The Syrian Peace Summit an Inevitable Failure?

On Jan. 12, the New York Times released an editorial ahead of a much-anticipated Syrian peace summit on the 22nd, in which the Times voiced its approval of a tentative proposal by the State Department to resume “nonlethal military aid” to the Syrian opposition.  Suspended last month when a repository of munitions intended for the moderate Free Syrian Army (FSA) was instead seized by the radical Islamic Front, this aid, the Times explains, would simultaneously reinforce the FSA in its ongoing war with Bashar al-Assad’s Syrian Armed Forces, and reassure Saudi Arabia (which backs the opposition) of the U.S.’s continued support amidst the Obama administration’s aggressive courting of Iran, a bitter rival of the Saudis.

But the situation isn’t so simple.  Though a resumption of aid to the Syrian opposition might be advantageous for U.S.-Saudi relations, Saudi Arabia is but one of many actors in a civil war that has grown more complex with time.  In short, the State Department’s proposal will not make a lasting peace in the region any more plausible.  With a real, albeit unlikely, shot at brokering a ceasefire come Jan. 22, the U.S., now more than ever, cannot afford to pettifog and take sides.

How and why has the situation in Syria become so complex?  Was not a pervasive discontent with Assad’s Ba’athist regime the root cause of the present unrest, and if so, why Washington’s reluctance to support the Syrian opposition, which was/is certain to harbor legitimate grievances against Assad?

Well, if truth be told, the conflict in Syria did begin innocently enough.  The civil uprising in Syria, which, as part of the Arab Spring, lasted for as many as five months from March to July 2011, was a response to the Assad regime’s corrupt and undemocratic practices, its human rights offenses, and a perception that the economy was flagging (unemployment was up about seven percentage points in 2011 from 8.3% to nearly 15%).  Despite (or perhaps because of) Assad’s brutal response to the nonviolent uprising, it seemed that, with enraged protesters making headway in half a dozen of Syria’s largest cities, and with members of Assad’s government and armed forces absconding to the rebellion, Assad’s days in power were numbered.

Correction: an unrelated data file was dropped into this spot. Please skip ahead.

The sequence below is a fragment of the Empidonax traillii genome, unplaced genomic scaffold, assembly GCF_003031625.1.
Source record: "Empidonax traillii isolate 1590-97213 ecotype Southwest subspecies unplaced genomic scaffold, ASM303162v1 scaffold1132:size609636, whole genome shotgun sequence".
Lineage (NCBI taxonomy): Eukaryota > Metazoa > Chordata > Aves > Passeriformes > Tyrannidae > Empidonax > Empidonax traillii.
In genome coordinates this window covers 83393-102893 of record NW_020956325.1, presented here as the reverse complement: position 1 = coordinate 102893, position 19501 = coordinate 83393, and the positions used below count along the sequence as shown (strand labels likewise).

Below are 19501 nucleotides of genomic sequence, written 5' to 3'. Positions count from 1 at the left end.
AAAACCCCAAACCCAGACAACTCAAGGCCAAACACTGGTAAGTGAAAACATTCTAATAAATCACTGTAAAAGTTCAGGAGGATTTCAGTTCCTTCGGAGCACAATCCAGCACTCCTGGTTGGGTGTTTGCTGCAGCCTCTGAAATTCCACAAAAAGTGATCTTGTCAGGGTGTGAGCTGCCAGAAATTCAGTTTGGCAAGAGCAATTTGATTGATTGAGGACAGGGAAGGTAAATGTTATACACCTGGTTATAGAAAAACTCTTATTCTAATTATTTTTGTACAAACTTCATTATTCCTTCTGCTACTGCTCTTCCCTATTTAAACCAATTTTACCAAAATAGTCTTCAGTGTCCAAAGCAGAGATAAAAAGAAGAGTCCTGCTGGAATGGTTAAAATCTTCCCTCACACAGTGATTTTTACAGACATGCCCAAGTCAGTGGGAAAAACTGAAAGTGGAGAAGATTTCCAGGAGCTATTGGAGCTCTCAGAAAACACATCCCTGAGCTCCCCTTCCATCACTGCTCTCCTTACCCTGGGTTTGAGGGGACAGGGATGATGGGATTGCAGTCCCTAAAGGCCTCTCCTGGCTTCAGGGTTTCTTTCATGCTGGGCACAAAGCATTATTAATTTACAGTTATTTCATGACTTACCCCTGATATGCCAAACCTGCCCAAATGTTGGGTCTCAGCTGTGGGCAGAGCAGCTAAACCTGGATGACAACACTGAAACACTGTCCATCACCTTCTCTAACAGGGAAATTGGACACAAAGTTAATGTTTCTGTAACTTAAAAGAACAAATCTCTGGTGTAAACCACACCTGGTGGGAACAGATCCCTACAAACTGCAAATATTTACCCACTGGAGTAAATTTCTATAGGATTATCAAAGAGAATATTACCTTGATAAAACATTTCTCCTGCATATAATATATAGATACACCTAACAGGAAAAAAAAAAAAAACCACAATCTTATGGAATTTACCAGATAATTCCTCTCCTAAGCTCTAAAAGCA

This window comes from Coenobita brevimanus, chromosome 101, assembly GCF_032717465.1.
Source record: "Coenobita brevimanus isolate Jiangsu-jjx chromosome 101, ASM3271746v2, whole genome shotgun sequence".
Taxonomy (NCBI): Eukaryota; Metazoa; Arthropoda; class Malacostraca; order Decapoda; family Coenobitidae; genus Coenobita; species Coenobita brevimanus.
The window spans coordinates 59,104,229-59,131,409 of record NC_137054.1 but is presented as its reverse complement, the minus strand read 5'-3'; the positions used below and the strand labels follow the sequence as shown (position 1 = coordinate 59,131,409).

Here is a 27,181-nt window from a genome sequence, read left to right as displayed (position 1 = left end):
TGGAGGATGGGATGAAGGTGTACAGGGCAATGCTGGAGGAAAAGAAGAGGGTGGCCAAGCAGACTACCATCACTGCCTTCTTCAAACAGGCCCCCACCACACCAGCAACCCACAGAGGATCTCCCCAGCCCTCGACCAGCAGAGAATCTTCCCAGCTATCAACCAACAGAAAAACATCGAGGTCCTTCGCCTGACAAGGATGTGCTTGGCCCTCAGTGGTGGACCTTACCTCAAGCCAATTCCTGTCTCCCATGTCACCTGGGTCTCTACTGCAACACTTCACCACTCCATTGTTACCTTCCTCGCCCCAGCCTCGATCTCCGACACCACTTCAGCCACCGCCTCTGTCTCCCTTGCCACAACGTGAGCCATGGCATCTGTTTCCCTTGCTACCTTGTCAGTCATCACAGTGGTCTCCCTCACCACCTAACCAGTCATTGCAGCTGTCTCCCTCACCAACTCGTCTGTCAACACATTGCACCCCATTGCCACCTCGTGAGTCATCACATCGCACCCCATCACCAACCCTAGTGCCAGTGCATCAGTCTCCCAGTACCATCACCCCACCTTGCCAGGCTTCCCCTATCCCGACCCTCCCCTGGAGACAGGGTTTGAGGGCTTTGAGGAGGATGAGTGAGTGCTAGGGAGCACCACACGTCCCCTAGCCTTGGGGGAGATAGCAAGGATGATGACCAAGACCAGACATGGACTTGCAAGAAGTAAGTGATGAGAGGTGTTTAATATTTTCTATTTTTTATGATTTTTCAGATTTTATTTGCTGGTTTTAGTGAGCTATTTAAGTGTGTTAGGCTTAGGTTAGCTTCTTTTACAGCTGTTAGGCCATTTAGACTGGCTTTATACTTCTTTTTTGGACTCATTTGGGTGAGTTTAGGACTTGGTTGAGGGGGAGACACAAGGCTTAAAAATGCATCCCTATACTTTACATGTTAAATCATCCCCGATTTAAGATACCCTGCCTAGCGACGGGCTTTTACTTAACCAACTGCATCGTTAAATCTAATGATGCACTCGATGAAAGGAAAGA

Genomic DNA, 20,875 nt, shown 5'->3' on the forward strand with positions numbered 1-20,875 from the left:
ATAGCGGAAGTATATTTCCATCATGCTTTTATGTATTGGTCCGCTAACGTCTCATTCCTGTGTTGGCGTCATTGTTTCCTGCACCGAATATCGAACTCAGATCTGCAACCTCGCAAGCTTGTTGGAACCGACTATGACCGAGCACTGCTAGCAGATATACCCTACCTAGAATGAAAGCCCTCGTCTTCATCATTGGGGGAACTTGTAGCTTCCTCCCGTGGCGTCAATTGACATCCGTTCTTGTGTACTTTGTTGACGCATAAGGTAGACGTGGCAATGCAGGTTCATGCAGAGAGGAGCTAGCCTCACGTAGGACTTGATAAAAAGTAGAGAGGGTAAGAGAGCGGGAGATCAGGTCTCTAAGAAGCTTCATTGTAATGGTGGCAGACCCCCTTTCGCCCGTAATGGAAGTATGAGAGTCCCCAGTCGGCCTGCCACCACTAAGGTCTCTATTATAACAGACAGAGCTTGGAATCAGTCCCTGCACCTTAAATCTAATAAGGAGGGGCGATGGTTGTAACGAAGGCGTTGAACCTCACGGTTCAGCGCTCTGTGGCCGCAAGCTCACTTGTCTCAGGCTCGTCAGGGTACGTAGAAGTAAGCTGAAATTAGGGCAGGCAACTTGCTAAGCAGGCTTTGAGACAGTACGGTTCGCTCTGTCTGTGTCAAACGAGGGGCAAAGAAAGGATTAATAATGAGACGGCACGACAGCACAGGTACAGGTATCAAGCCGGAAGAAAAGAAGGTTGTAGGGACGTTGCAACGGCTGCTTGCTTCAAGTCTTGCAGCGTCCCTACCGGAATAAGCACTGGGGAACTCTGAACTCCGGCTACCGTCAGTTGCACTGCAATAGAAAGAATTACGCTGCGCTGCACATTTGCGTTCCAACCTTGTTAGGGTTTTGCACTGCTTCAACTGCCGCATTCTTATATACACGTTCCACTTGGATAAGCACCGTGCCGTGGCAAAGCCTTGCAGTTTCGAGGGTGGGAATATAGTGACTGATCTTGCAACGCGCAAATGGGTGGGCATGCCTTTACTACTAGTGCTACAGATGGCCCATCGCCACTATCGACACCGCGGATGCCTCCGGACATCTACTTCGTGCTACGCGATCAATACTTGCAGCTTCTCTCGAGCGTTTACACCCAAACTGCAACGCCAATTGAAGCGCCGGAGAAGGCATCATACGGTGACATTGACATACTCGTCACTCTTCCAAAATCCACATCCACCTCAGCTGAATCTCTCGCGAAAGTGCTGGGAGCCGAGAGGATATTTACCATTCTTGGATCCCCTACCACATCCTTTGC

Alas, it was not meant to be, for beginning in August 2011 the Syrian unrest took a turn for the worse, when a group of defectors from the Syrian Armed Forces announced the formation of the FSA, mentioned above, and Assad, in response, stood firm against all expectations.  Following the FSA’s establishment, the conflict escalated even further until a year later the International Red Cross declared Syria to be in a state of civil war.

Still, however, this escalation hardly explains the complexity of the situation or why the U.S. is hesitant to side with the Syrian opposition, even if only to provide non-lethal aid.  Let me be frank.  The U.S. is troubled by the thought of interfering in Syria for two reasons: (1) the considerable influx of foreign fighters, mostly Islamic fundamentalists (jihadis), into the Syrian opposition, and (2) the growing perception amongst ordinary Syrians, no doubt provoked by the jihadis themselves, that the West, specifically the U.S., is somehow to blame for all the bloodshed.